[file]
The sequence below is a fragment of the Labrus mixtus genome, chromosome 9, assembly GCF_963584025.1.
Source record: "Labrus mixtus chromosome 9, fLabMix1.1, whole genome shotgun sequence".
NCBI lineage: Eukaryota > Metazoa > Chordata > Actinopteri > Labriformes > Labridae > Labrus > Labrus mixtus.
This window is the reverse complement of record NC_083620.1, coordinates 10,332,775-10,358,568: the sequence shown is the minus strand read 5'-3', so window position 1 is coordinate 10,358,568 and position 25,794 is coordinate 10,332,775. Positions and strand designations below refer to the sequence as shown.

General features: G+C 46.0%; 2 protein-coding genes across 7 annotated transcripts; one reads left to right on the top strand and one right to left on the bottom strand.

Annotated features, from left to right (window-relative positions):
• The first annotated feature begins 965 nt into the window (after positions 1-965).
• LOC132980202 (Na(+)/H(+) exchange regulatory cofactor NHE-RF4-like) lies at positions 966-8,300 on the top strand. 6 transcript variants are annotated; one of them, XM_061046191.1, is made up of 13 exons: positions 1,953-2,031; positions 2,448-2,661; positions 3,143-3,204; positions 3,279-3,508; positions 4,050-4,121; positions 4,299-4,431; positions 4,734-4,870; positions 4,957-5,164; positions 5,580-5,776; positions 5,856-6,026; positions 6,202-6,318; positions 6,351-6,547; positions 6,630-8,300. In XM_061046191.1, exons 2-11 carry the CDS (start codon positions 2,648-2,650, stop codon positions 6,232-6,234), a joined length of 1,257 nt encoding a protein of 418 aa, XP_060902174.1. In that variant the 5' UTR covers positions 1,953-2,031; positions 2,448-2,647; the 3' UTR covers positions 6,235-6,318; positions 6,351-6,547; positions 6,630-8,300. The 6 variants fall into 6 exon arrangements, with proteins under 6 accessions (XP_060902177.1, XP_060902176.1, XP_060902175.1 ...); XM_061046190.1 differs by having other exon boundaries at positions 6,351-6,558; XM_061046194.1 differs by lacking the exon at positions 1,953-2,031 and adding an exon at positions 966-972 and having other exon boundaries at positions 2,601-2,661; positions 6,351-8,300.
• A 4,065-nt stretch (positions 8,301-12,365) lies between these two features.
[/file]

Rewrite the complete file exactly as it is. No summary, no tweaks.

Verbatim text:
The sequence below is a fragment of the Labrus mixtus genome, chromosome 9, assembly GCF_963584025.1.
Source record: "Labrus mixtus chromosome 9, fLabMix1.1, whole genome shotgun sequence".
NCBI lineage: Eukaryota > Metazoa > Chordata > Actinopteri > Labriformes > Labridae > Labrus > Labrus mixtus.
This window is the reverse complement of record NC_083620.1, coordinates 10,332,775-10,358,568: the sequence shown is the minus strand read 5'-3', so window position 1 is coordinate 10,358,568 and position 25,794 is coordinate 10,332,775. Positions and strand designations below refer to the sequence as shown.

General features: G+C 46.0%; 2 protein-coding genes across 7 annotated transcripts; one reads left to right on the top strand and one right to left on the bottom strand.

Annotated features, from left to right (window-relative positions):
• The first annotated feature begins 965 nt into the window (after positions 1-965).
• LOC132980202 (Na(+)/H(+) exchange regulatory cofactor NHE-RF4-like) lies at positions 966-8,300 on the top strand. 6 transcript variants are annotated; one of them, XM_061046191.1, is made up of 13 exons: positions 1,953-2,031; positions 2,448-2,661; positions 3,143-3,204; positions 3,279-3,508; positions 4,050-4,121; positions 4,299-4,431; positions 4,734-4,870; positions 4,957-5,164; positions 5,580-5,776; positions 5,856-6,026; positions 6,202-6,318; positions 6,351-6,547; positions 6,630-8,300. In XM_061046191.1, exons 2-11 carry the CDS (start codon positions 2,648-2,650, stop codon positions 6,232-6,234), a joined length of 1,257 nt encoding a protein of 418 aa, XP_060902174.1. In that variant the 5' UTR covers positions 1,953-2,031; positions 2,448-2,647; the 3' UTR covers positions 6,235-6,318; positions 6,351-6,547; positions 6,630-8,300. The 6 variants fall into 6 exon arrangements, with proteins under 6 accessions (XP_060902177.1, XP_060902176.1, XP_060902175.1 ...); XM_061046190.1 differs by having other exon boundaries at positions 6,351-6,558; XM_061046194.1 differs by lacking the exon at positions 1,953-2,031 and adding an exon at positions 966-972 and having other exon boundaries at positions 2,601-2,661; positions 6,351-8,300.
• A 4,065-nt stretch (positions 8,301-12,365) lies between these two features.